But does it survive a BSOD?
  • by Anonymous Coward on Saturday March 22, 2003 @11:21AM (#5573911)
    I remember a Washington Post Article where some Marine Private was evaluating his 733t new computer. "I could beat someone to death with this battery pack..."
    • by sql*kitten (1359) on Saturday March 22, 2003 @01:11PM (#5574349)
      I remember a Washington Post Article where some Marine Private was evaluating his 733t new computer. "I could beat someone to death with this battery pack..."

      There was an old story, possibly apocryphal, about the USMC evaluating a piece of kit from DEC. A marine driving a forklift accidentally dropped a fighter jet engine on it, but the VAX wasn't damaged. The Marine Corps signed the purchase order that day.
  • Makes sense (Score:4, Interesting)

    by SlimFastForYou (578183) <konsoleman@ya[ ].com ['hoo' in gap]> on Saturday March 22, 2003 @11:21AM (#5573913) Journal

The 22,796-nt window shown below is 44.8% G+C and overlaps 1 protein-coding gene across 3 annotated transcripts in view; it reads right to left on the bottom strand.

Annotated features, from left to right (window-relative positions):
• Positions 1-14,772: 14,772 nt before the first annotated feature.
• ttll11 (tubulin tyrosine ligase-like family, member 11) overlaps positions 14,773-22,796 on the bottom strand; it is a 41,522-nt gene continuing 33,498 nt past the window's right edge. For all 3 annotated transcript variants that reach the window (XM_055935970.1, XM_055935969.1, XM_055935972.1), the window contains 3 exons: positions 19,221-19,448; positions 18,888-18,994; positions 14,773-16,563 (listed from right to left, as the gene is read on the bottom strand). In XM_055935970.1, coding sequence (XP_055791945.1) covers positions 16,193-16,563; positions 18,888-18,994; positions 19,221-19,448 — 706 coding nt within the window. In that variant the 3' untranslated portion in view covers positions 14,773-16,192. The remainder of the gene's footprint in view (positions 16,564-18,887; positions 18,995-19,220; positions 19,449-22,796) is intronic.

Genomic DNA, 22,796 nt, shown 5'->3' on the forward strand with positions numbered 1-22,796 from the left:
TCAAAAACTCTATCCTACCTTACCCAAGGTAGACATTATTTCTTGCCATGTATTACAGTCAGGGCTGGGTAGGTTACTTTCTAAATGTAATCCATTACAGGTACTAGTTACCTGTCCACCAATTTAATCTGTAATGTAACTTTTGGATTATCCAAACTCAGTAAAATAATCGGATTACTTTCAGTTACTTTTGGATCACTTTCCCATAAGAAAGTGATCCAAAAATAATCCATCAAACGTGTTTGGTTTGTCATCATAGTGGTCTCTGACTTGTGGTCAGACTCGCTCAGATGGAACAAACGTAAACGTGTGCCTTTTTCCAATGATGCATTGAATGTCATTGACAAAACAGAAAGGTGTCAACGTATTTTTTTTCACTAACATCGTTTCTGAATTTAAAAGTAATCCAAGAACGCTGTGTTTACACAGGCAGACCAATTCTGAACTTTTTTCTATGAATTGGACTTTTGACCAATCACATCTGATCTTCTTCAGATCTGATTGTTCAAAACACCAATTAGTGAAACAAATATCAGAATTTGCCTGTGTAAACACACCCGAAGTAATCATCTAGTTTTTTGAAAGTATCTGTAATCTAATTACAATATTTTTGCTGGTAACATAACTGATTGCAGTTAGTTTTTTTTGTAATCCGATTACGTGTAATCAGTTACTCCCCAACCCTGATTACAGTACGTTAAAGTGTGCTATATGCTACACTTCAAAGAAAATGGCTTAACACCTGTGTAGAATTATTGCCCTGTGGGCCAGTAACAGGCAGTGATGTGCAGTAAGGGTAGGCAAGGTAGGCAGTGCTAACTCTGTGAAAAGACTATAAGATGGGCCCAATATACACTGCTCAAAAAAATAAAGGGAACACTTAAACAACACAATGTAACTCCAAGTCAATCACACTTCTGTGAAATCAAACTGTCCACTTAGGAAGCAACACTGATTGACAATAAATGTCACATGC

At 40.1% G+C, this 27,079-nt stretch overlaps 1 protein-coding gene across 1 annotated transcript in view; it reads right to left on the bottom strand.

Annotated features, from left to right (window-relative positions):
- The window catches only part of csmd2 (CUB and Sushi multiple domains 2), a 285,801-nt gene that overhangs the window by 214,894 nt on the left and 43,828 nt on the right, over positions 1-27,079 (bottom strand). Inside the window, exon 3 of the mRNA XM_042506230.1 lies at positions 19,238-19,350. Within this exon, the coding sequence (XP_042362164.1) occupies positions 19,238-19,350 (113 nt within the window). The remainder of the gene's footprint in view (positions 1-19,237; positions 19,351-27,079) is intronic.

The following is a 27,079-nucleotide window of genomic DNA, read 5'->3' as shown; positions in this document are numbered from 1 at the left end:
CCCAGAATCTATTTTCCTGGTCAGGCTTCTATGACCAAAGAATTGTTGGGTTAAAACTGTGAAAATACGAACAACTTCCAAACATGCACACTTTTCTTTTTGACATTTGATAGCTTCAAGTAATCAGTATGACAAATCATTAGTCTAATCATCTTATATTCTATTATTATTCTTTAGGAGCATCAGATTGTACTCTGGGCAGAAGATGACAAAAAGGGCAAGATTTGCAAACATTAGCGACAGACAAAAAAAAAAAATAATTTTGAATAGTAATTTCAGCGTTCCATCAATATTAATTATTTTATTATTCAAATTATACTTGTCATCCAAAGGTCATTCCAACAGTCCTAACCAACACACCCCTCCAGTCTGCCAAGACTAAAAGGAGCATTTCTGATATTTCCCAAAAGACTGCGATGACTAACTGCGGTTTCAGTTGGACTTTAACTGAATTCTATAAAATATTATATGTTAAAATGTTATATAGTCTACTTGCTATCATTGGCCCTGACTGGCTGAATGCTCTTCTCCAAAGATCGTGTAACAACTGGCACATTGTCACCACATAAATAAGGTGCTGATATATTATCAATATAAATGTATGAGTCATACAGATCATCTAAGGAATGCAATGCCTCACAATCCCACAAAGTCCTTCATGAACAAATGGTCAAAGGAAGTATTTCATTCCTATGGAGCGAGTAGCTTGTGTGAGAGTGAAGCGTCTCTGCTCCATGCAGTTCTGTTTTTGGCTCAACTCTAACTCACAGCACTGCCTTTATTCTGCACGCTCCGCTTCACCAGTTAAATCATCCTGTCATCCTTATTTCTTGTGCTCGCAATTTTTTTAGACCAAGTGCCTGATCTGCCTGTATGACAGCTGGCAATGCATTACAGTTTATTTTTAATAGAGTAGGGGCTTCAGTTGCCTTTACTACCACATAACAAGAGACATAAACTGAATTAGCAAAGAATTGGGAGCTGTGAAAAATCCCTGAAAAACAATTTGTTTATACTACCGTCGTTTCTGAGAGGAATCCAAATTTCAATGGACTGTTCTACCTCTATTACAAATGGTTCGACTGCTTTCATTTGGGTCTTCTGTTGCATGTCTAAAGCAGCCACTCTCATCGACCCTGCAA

My laptop just took a lil fall and the screen went cracky cracky. I can still read what the screen says, but its too bad that this laptop wasn't the one I dropped.

    I wonder how they have the hard drive set up, or if they use flash. Normally, any hard drive experiencing even a small shock can be easily destroyed if the head is reading.

    700 MhZ isn't too great but you could always take it in the shower for some good 'ol pr0n. ;)
    • Re:Makes sense (Score:3, Informative)

      by Sam Nitzberg (242911)
      Some rugged / military notebooks or other systems subject to shock have dampening systems for their hard drive mountings.

      But, you probably don't want to shell out the $$$ for most civilian uses.

      Sam Nitzberg
      http://www.iamsam.com
      http://www.Nitzbe rgSecurityAssociates.com
    • Hardened hard drives (Score:5, Interesting)

      by 87C751 (205250) <sdot&rant-central,com> on Saturday March 22, 2003 @11:38AM (#5573971) Homepage